Floods, mudslides from heavy rain in Japan kill at least 10•
Japan Flooding Vehicles are submerged in floodwaters after torrential rain in Sakura city, Chiba prefecture, east of Tokyo, Saturday, Oct. 26, 2019. Torrential rain that caused flooding and mudslides in towns east of Tokyo added damage in areas still recovering from recent typhoons. (Kyodo News via AP)TOKYO (AP) — Torrential rain that caused flooding and mudslides in towns east of Tokyo left at least 10 people dead and added fresh damage in areas still recovering from recent typhoons, officials said Saturday.Rescue workers found the body of a person who had gone missing in Chiba prefecture after getting caught up in floodwaters while driving. Another person was unaccounted for in Fukushima, farther north, which is still reeling from damage by Typhoon Hagibis earlier this month.The death toll from the flooding included nine people in Chiba and one in Fukushima.While rains and floodwaters subsided, parts of Chiba were still inundated. About 4,700 homes were out of running water and some train services were delayed or suspended.In Midori district in Chiba, mudslides crushed three houses, killing three people who were buried underneath them. Another mudslide hit a house in nearby Ichihara city, killing a woman. In Nagara and Chonan towns, four people drowned when their vehicles were submerged.”There was enormous noise and impact, ‘boom’ like an earthquake, so I went outside. Then look what happened. I was terrified,” said a Midori resident who lives near a crushed home. „Rain was even more intense than the typhoons.”In Fukushima, a woman was found dead in a park in Soma city after a report that a car was washed away. A passenger was still missing.Rain also washed out Friday’s second round of the PGA Tour’s first tournament held in Japan, the Zozo Championship in Inzai city. Saturday’s second round allowed no spectators.Prime Minister Shinzo Abe held an emergency task force meeting Saturday morning and called for „the utmost effort in rescue and relief operations.” He also urged quicks repairs of electricity, water and other essential services to help restore the lives of the disaster-hit residents.The Prime Minister’s Office said the average rainfall for the entire month had fallen in just half a day Friday.The downpour came from a low-pressure system above Japan’s main island of Honshu that moved northward later Friday. Power was restored Saturday at most of the 6,000 Chiba households that had lost electricity. About 390 people remained at shelters Saturday afternoon.Two weeks ago, Typhoon Hagibis caused widespread flooding and left more than 80 people dead or presumed dead across Japan. An earlier typhoon in September had devastated Chiba, where more than 50,000 homes were damaged or destroyed, and 100 others flooded. Friday’s downpour flooded more than 150 homes and damaged several others.Yoshiki Takeuchi, an office worker who lives in a riverside house in Chiba’s Sodegaura city, said he had just finished temporary repairs to his roof after tiles were blown off by the September typhoon when Friday’s rains hit hard.”I wasn’t ready for another disaster like this. I’ve had enough of this, and I need a break,” he told Kyodo News agency._Follow Mari Yamaguchi on Twitter at https://www.twitter.com/mariyamaguchi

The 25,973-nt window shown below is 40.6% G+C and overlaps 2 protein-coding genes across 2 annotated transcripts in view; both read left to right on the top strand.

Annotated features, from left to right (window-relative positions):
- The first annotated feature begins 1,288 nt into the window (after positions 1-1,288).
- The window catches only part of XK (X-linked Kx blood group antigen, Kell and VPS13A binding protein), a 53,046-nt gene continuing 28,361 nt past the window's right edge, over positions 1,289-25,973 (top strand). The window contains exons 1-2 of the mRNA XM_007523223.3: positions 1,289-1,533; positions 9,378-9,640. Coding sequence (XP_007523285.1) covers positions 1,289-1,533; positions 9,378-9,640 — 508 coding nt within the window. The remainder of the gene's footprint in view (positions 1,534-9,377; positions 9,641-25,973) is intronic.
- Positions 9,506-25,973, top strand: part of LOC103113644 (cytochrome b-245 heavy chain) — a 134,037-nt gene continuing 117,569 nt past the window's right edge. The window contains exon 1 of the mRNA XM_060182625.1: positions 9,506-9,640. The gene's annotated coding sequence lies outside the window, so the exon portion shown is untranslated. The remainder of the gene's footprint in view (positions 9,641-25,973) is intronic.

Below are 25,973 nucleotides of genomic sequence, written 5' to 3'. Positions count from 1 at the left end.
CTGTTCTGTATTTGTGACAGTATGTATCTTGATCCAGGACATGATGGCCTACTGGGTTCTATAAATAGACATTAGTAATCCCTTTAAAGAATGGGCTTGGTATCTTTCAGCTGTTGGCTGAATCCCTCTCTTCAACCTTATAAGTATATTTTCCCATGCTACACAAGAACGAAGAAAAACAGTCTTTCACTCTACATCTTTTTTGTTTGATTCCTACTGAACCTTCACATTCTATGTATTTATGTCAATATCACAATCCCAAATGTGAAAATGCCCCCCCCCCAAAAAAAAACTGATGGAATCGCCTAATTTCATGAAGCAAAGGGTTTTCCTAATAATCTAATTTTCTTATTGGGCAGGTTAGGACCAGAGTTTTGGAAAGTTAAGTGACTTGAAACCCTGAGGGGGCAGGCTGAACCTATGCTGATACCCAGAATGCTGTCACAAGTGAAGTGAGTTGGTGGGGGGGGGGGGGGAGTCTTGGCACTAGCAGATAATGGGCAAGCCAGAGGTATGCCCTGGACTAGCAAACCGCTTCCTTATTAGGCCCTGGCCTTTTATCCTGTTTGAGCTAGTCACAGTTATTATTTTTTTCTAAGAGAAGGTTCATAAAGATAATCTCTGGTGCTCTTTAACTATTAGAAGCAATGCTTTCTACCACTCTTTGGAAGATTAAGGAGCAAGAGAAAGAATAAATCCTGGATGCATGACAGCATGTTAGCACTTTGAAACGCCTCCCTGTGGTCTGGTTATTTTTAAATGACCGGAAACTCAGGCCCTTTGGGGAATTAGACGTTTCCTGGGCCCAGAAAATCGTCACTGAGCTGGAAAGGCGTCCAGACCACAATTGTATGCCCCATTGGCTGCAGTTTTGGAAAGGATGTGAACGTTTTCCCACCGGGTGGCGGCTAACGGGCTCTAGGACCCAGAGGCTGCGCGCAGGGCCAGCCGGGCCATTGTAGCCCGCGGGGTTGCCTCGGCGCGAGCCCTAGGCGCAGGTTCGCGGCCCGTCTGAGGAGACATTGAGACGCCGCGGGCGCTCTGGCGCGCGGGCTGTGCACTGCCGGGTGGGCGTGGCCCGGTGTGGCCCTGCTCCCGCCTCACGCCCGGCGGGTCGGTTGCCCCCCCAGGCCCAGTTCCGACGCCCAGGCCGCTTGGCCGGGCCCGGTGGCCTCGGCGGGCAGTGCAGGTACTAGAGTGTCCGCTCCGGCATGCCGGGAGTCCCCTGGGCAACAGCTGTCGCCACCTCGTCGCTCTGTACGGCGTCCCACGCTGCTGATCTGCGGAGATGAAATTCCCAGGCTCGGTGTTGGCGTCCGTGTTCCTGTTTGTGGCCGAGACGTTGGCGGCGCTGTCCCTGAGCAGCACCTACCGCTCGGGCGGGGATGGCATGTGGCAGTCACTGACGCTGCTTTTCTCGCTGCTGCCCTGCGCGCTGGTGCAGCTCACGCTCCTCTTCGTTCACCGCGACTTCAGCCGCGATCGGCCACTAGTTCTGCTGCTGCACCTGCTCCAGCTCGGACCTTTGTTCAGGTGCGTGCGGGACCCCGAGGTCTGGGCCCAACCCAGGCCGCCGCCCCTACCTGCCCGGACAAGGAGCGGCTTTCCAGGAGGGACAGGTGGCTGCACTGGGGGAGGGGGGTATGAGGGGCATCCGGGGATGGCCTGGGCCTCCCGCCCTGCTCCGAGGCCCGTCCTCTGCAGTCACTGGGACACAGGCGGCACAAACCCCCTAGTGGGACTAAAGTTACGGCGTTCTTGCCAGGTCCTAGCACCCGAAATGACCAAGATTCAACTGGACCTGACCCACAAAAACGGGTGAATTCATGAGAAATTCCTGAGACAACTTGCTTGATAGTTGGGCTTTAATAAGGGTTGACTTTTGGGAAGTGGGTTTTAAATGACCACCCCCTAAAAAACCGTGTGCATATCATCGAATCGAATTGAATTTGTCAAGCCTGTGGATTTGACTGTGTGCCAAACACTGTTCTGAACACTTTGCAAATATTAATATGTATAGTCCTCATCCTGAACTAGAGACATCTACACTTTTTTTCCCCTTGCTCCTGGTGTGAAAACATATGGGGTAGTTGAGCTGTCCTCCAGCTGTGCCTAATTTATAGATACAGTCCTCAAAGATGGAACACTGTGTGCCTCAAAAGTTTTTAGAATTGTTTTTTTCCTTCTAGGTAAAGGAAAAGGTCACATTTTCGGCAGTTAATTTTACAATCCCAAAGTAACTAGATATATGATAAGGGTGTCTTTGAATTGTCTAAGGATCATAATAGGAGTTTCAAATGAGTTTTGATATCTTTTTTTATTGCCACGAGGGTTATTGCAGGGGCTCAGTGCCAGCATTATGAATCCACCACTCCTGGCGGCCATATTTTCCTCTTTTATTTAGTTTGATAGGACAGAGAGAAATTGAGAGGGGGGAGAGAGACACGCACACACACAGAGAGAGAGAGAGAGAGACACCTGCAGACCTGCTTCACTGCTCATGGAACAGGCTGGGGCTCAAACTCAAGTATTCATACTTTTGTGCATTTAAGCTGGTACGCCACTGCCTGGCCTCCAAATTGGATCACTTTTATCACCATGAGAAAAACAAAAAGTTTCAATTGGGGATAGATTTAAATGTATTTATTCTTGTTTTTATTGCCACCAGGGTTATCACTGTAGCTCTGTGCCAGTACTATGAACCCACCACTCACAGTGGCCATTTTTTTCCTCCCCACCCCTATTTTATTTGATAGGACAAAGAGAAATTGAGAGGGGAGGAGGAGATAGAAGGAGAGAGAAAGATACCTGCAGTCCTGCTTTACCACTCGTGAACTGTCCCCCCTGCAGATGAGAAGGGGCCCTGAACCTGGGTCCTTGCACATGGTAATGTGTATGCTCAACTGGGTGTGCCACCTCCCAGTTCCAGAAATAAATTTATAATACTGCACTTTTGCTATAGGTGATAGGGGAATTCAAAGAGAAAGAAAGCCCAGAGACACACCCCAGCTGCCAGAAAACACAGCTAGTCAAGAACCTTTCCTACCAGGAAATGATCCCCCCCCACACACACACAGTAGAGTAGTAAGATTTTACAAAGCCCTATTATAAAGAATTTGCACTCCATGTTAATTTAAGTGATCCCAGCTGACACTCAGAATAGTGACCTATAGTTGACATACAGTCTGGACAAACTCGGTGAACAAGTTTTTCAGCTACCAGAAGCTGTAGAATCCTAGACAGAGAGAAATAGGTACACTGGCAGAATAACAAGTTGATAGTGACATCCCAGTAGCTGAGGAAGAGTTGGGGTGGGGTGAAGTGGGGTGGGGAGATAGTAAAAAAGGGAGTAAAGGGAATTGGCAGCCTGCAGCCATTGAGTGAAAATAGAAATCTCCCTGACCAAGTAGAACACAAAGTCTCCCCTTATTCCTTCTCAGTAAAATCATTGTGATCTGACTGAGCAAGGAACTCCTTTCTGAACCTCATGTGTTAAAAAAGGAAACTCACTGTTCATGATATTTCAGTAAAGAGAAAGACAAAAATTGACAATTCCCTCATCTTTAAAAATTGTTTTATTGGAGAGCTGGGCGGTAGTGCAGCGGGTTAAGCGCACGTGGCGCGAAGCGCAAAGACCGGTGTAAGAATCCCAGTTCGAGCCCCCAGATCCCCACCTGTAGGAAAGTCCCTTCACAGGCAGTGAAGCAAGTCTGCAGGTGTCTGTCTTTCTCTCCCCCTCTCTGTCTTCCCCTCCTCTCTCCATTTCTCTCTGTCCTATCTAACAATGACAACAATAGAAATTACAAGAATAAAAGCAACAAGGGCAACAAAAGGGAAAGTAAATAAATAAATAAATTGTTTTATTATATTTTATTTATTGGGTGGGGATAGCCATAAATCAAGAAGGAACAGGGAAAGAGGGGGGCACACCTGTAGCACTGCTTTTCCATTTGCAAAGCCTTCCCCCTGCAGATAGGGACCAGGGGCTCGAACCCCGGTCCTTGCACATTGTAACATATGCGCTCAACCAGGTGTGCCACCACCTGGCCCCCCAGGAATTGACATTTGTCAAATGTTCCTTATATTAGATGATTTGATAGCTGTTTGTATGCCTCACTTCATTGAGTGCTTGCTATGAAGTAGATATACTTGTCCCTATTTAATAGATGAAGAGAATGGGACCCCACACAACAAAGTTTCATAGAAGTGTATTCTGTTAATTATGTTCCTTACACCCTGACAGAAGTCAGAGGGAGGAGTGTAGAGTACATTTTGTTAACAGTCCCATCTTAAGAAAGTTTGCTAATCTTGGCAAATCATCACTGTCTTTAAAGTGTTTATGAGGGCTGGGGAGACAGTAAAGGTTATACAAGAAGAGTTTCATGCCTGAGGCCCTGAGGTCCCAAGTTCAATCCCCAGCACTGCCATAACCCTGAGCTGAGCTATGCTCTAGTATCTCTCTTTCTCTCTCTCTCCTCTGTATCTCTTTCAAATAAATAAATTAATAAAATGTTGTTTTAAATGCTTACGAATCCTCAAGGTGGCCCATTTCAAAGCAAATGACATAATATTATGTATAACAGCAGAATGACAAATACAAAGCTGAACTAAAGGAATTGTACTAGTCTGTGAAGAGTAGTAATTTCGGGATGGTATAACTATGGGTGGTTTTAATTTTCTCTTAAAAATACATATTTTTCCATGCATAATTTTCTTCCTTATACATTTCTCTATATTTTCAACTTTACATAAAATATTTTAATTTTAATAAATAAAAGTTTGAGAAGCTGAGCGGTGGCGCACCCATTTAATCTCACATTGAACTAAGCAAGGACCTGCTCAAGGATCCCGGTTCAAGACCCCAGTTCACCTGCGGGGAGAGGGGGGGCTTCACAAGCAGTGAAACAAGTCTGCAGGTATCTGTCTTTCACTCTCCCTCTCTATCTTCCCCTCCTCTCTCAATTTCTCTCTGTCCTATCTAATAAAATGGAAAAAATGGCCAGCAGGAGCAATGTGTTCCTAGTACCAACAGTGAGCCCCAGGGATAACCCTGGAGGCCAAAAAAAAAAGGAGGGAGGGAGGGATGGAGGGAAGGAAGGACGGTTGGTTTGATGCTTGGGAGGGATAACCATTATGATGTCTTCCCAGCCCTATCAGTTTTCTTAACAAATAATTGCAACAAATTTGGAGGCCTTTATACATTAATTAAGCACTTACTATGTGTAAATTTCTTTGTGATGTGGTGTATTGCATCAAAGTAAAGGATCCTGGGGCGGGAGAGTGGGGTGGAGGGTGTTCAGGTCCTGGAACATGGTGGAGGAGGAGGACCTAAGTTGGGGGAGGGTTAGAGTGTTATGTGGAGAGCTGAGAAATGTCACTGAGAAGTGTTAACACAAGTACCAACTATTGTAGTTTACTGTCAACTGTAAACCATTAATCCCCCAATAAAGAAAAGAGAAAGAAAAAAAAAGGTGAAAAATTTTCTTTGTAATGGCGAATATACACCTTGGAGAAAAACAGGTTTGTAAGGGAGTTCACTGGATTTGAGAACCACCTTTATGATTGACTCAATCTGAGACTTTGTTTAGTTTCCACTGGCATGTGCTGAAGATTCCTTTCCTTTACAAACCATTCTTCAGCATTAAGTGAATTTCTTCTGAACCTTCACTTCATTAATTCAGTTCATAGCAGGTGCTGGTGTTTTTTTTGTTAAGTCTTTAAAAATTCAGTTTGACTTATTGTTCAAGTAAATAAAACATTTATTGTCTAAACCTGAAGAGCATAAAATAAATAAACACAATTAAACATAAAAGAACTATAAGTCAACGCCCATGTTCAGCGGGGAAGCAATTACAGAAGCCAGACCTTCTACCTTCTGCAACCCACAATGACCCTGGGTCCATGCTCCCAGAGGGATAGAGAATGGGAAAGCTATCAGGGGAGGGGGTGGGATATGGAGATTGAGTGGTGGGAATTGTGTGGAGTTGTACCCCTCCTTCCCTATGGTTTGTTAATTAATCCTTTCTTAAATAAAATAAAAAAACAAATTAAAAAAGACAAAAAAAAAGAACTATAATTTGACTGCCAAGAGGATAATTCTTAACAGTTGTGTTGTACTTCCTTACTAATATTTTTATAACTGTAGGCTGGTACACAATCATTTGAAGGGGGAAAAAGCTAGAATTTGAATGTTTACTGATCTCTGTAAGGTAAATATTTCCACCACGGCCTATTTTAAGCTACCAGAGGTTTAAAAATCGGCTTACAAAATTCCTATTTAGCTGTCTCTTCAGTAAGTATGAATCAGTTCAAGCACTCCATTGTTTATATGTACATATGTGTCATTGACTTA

Leyte Gulf: The Battle That Made the U.S. Navy the World’s Most Dominant•The Battle of Leyte Gulf left the Imperial Japanese Navy (IJN) almost utterly broken. Three battleships were lost, including the super-battleship HIJMS Musashi. Four aircraft carriers had been sunk, along with some ten cruisers and eleven destroyers. Exact numbers of Japanese losses are difficult to come by, because the battle gave free rein to US submarines and aircraft carriers to wreak havoc across the region. For example, the battleship HIJMS Kongo was lost to submarine attack three weeks after the battle, while relocating from Brunei to Japan. The rest of the IJN would struggle to reconstitute itself in any useful manner for the duration of the war, with many vessels sunk by U.S. carrier raids against bases in Japan. The battle dramatically curtailed the ability of Japan to resist the final Allied campaigns of the war.The Kamikazes Leyte Gulf did reveal one final Japanese weapon, however. Although both American and Japanese pilots had made suicide attacks (generally under extreme conditions) earlier in the war, Leyte Gulf saw the first organized efforts to use suicide aircraft for tactical effect. Not long after narrowly escaping Admiral Kurita’s Center Force, the escort carriers of Taffy 3 came under concerted attack from a unit of Japanese suicide planes. Most of the carriers were damaged in the attacks, with St. Lo succumbing after a direct hit from an A6M Zero. Although the attacks could not turn the tide of the battle, they offered an ominous harbinger of what the rest of the war would look like. The Great What Ifs Leyte Gulf is characterized by its great “what ifs,” generated by the complexity of the Japanese plan and the confused nature of the U.S. response. Unfortunately for the Japanese, the huge disparities in resources between the U.S. Navy and the IJN meant that almost any scenario would have led to the near utter destruction of the fleet. What if Halsey had caught Kurita?